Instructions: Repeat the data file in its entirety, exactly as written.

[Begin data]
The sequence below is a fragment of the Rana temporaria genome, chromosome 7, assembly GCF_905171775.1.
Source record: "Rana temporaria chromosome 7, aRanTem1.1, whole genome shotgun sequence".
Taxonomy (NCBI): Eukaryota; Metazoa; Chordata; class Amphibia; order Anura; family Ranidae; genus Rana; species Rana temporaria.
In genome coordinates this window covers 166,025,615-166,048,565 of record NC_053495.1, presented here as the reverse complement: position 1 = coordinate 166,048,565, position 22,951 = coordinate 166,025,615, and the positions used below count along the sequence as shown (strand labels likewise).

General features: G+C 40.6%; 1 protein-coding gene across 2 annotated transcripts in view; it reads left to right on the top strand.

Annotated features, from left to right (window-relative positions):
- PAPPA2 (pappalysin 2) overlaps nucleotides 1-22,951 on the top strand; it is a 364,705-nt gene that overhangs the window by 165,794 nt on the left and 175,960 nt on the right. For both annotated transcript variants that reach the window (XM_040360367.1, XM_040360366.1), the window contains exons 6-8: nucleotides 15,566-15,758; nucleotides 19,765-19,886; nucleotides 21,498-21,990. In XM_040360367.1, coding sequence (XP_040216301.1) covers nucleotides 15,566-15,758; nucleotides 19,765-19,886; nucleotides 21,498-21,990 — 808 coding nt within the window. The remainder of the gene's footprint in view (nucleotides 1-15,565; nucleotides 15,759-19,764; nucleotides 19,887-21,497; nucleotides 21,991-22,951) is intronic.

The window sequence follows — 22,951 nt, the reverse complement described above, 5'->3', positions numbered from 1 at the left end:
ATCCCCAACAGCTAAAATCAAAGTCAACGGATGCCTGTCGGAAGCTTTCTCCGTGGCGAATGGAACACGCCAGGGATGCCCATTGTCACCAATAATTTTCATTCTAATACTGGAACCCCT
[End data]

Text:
The sequence below is a fragment of the Rana temporaria genome, chromosome 7, assembly GCF_905171775.1.
Source record: "Rana temporaria chromosome 7, aRanTem1.1, whole genome shotgun sequence".
Taxonomy (NCBI): Eukaryota; Metazoa; Chordata; class Amphibia; order Anura; family Ranidae; genus Rana; species Rana temporaria.
In genome coordinates this window covers 166,025,615-166,048,565 of record NC_053495.1, presented here as the reverse complement: position 1 = coordinate 166,048,565, position 22,951 = coordinate 166,025,615, and the positions used below count along the sequence as shown (strand labels likewise).

General features: G+C 40.6%; 1 protein-coding gene across 2 annotated transcripts in view; it reads left to right on the top strand.

Annotated features, from left to right (window-relative positions):
- PAPPA2 (pappalysin 2) overlaps nucleotides 1-22,951 on the top strand; it is a 364,705-nt gene that overhangs the window by 165,794 nt on the left and 175,960 nt on the right. For both annotated transcript variants that reach the window (XM_040360367.1, XM_040360366.1), the window contains exons 6-8: nucleotides 15,566-15,758; nucleotides 19,765-19,886; nucleotides 21,498-21,990. In XM_040360367.1, coding sequence (XP_040216301.1) covers nucleotides 15,566-15,758; nucleotides 19,765-19,886; nucleotides 21,498-21,990 — 808 coding nt within the window. The remainder of the gene's footprint in view (nucleotides 1-15,565; nucleotides 15,759-19,764; nucleotides 19,887-21,497; nucleotides 21,991-22,951) is intronic.

The window sequence follows — 22,951 nt, the reverse complement described above, 5'->3', positions numbered from 1 at the left end:
ATCCCCAACAGCTAAAATCAAAGTCAACGGATGCCTGTCGGAAGCTTTCTCCGTGGCGAATGGAACACGCCAGGGATGCCCATTGTCACCAATAATTTTCATTCTAATACTGGAACCCCT